John Lewis is bored by his librarian's job and henpecked at home. Then Liz, wife of a local counciller, sets her sights on him. But this is risky stuff in a Welsh valleys town - if he and ... See full summary »
The crooks in London know how it works. No one carries guns and no one resists the police. Then a new gang appears that go one better. They dress as police and steal from the crooks. This ... See full summary »
Accident-prone Fingers runs a pretty unsuccessful gang. They try and rob wealthy but tricky Billy Gordon - who distrusts banks and fears the Inland Revenue - but he sees Fingers and the ... See full summary »
Brenda de Banzie
Dodger Lane (Peter Sellers) has planned the perfect robbery while in prison. He intends to break out of prison, steal a fortune in diamonds, and break back into prison before anyone notices... See full summary »
Work has been going with a bang for freelance assassin Hawkins but a job in England just after the war is a different matter. His apparently easy target, a pompous government minister, is ... See full summary »
One of Lady Despard's dogs relieves itself against Smallwood's boot, as he is refused admission by Simpson the butler. A small puddle is left on a flagstone. From a different angle, Smallwood is then seen wiping one boot against the other, but there is no puddle. See more »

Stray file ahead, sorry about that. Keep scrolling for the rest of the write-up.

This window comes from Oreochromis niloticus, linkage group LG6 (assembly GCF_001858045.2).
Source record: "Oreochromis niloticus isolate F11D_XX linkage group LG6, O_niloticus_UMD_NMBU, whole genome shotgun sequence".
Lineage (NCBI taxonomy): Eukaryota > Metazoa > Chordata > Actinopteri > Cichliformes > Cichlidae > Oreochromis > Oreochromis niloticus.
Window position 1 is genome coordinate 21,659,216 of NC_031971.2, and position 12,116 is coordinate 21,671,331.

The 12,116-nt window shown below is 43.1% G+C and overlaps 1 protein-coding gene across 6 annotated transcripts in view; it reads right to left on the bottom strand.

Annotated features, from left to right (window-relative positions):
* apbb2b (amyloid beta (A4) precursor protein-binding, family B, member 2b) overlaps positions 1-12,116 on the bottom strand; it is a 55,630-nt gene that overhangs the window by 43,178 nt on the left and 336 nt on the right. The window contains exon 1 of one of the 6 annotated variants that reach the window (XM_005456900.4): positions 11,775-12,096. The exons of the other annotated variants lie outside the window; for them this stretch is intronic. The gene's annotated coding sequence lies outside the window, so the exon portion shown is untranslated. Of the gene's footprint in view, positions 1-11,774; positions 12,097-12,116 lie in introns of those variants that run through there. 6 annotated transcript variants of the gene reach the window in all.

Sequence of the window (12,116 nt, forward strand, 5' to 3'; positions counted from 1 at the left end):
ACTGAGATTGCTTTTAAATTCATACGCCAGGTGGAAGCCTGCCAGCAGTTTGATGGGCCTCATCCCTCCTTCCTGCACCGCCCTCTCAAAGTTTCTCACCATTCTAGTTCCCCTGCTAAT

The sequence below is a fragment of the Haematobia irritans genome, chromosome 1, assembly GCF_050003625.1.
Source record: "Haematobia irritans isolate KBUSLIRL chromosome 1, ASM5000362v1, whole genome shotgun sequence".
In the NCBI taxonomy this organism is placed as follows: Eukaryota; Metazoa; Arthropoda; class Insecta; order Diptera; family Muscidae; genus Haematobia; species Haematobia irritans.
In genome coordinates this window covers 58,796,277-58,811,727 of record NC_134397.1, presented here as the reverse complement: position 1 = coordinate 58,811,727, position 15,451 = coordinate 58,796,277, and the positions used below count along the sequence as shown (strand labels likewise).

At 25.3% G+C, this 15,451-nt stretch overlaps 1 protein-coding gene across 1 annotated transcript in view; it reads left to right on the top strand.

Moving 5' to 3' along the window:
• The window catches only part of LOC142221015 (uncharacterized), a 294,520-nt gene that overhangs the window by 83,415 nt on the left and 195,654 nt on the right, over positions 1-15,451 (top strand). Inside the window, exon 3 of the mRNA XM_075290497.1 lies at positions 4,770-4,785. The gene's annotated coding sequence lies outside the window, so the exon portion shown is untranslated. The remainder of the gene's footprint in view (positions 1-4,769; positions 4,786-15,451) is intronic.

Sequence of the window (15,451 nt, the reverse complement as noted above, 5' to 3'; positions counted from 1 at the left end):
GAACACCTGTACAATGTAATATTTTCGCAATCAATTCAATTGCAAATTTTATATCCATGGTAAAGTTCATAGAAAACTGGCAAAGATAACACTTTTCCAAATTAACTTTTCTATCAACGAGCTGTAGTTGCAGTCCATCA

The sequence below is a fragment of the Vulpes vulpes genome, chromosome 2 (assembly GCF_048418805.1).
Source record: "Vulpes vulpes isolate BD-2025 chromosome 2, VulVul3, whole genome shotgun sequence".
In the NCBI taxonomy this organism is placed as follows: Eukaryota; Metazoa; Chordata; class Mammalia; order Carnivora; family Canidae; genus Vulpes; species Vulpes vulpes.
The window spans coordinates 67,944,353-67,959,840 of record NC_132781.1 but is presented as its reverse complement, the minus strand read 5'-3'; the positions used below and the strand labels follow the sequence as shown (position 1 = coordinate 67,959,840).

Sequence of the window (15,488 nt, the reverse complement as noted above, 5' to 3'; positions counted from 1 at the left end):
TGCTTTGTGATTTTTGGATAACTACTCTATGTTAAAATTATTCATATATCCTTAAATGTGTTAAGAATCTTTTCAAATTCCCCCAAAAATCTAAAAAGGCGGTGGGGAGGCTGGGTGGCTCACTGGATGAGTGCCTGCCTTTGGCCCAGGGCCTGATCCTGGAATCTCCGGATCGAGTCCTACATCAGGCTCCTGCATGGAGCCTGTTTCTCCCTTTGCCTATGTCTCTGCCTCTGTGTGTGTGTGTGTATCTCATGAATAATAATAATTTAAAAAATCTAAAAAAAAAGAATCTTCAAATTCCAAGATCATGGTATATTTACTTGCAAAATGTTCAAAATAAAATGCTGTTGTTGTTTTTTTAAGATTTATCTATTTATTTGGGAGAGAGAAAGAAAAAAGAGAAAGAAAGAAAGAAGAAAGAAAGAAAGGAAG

[Smallwood is giving his first sermon to his new congregation]
The Reverend John Smallwood:
This town is full of people who *call* themselves Christians. But from what I've seen of it, I wouldn't mind taking a bet there aren't enough *real* Christians about to feed one decent lion.
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"Heaven's Above!" is a wonderful, well-crafted satire that mocks not Christianity but hypocritical and cold "religious" people. It is a British version of "In His Steps" turned on its head and inside-out: what if a sincere believer (Sellers) attempts to live out the gospel in the middle of a spiritually dead English parish? Unchristian attitudes range from the Bishop who complains that Rev. Smallwood (Sellers) "keeps bringing God into everything," to two women arguing over free food they have just (undeservedly) received as handouts telling a black man (Brock Peters) "You don't belong here" under a banner that reads "Love one another."
The script is rife with topical political and social comments but the real focus is timeless: do people really believe what they say they believe? Is there a place for Christianity in a secular, materialistic society? The ending, which baffles some, gives the answer to this. All serious questions aside, "Heaven's above!" is a satirical, incisive look at human nature.
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